Grieve openly and honestly in front of the child. Many parents are concerned that their grief may scare their son or daughter, or only burden them, but Silverman's work suggests that parents who try to be "strong" in front of the child only confuse them. "They think you don't care." Open grief gives children a model of how to deal with their own feelings, permitting them to cry or feel sad.

Let your child grieve. Listen to the child carefully, and ask questions when you don't understand what the child is feeling.

Be honest about the facts of death or terminal illness. The best time to talk with children about death is before it happens, when a pet dies, or even as leaves fall to the ground. Once death has struck, tell the child as much as he or she can be expected to understand. Notes Ellen Sanford, assistant coordinator of Washington Home's Caring Program, "If children are not given an explanation of what happened, they take what little they are given and construct their own story -- and their fantasies are always worse."

Encourage the child to participate in grieving rituals -- like funerals -- as much as they are willing. "Children often need this visual part to begin the grief process," says the Childhood Grief Institute's McNaught.

Prepare children for what they are going to see and hear. If there is a cremation or funeral, or visiting with a dying relative, describe ahead of time what is likely to happen.

Avoid euphemisms. Young children are very literal. A phrase like "Mommy's gone to sleep" will lead them to expect her to wake up.

Get extra support for both parent and child. Experts agree that parents need to grieve as deeply as they can. Rather than stint on their own grief to meet the child's emotional needs, they advise seeking extra support from the family or community.

Consider a bereaved children's support group. It lets children see that they are normal, that other children are going through the same thing they are, and lets them express emotions -- like anger against the surviving or dead parent -- that may be too uncomfortable to express at home.

Smilansky, the Israeli researcher, now devotes much of her time to studying and assessing bereaved children and developing support groups for them. The best adjusted children, she has found, have "parents who not only seek extra support for themselves, but in addition seek help for their children."

Concludes Silverman: "Children move through grief and go on living, and usually they do it very well. That's what we hope to understand better, and it's really the most important thing for parents to remember."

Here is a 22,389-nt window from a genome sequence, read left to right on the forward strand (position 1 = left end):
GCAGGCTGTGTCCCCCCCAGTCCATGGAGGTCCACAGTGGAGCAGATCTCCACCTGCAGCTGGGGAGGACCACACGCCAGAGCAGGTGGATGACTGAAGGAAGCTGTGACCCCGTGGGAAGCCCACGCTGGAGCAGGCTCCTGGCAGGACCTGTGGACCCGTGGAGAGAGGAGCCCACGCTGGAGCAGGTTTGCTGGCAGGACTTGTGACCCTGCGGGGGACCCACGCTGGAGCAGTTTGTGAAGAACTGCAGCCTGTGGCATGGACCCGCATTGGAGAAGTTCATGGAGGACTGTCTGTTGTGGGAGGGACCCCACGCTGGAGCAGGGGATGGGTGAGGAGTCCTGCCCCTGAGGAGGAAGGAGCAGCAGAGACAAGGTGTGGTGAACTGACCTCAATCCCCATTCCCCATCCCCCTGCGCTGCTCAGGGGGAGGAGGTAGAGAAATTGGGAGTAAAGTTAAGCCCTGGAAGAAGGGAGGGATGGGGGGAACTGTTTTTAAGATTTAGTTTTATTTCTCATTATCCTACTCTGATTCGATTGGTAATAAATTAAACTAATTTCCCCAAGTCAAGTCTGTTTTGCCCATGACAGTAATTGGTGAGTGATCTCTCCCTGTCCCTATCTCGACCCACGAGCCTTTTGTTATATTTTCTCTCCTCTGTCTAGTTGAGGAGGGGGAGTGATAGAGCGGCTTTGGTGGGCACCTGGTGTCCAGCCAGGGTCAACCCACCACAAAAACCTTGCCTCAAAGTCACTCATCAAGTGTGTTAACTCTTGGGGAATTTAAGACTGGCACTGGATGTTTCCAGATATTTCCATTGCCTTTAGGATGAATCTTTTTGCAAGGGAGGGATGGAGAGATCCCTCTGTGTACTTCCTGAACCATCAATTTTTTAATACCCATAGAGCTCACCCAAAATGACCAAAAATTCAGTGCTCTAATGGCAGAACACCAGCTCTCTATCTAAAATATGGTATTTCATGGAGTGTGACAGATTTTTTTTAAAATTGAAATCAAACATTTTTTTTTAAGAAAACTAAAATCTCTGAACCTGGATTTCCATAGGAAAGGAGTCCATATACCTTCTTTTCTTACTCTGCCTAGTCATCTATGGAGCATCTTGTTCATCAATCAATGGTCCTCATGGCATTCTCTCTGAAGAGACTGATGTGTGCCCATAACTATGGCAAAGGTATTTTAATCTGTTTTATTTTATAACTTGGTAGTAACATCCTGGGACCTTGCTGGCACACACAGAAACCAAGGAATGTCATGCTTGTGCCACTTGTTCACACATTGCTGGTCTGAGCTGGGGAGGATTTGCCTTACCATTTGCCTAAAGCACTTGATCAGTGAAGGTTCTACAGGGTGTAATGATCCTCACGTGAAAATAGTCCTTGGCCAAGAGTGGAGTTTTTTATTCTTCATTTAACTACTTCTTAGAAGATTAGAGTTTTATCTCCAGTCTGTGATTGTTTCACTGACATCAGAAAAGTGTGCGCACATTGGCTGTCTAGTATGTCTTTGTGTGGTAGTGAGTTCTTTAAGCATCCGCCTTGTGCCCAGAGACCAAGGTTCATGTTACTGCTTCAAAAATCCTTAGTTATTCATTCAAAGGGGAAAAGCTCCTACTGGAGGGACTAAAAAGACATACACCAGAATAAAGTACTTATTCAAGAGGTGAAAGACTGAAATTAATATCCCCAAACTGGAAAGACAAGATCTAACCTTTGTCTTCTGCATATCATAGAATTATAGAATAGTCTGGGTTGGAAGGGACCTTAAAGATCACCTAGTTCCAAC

Ten Washington area bereavement-related organizations are sponsoring "Bereaved Children and Their Families," featuring Phyllis Silverman, co-principal investigator on the Harvard Child Bereavement Study, Oct. 9, at 2 p.m. (professional seminar) and 7:30 p.m. (for parents and concerned public) at the Washington Hebrew Congregation, Macomb Street and Massachusetts Avenue NW. Free. Interpreter for the deaf will be present. Call Montgomery Hospice, 301-951-9009.

Montgomery Hospice Society offers a support group for children aged 5-12. 301-951-9009.

The Hospice of Northern Virginia conducts art therapy and bereavement groups for younger children and adolescents. 703-525-7070.

The Grief Program at Mt. Vernon Center, Springfield, offers "Kids Count Too," a support group for children living with a cancer patient, and another for bereaved children. Helen Fitzgerald, 703-866-2100.

Life With Cancer, of Fairfax Hospital, has weekly support groups for children aged 5-12 and adolescents. 703-698-2841.

The St. Francis Center will conduct a workshop, "Adolescence and Loss: Helping Teenagers Cope," on Nov. 3. 202-363-8500.

The Young and Mid-Life Widowed Persons Grieving Support Groups will sponsor sessions for bereaved children and their families Thursdays, beginning Oct. 25 to Dec. 13. Psychologists Sara Smilansky and Ira Nerken will conduct the sessions. 301-365-1647. The Jewish Social Service Agency periodically runs support groups for bereaved parents and children. Suzanne Adelman, 301-881-3700.

The National Childhood Grief Institute offers materials for leading groups with children, including workbooks and curriculum.

For information and prices, write NCGI, 6200 Colonial Way, Minneapolis, Minn. 55436, or call 612-832-9286.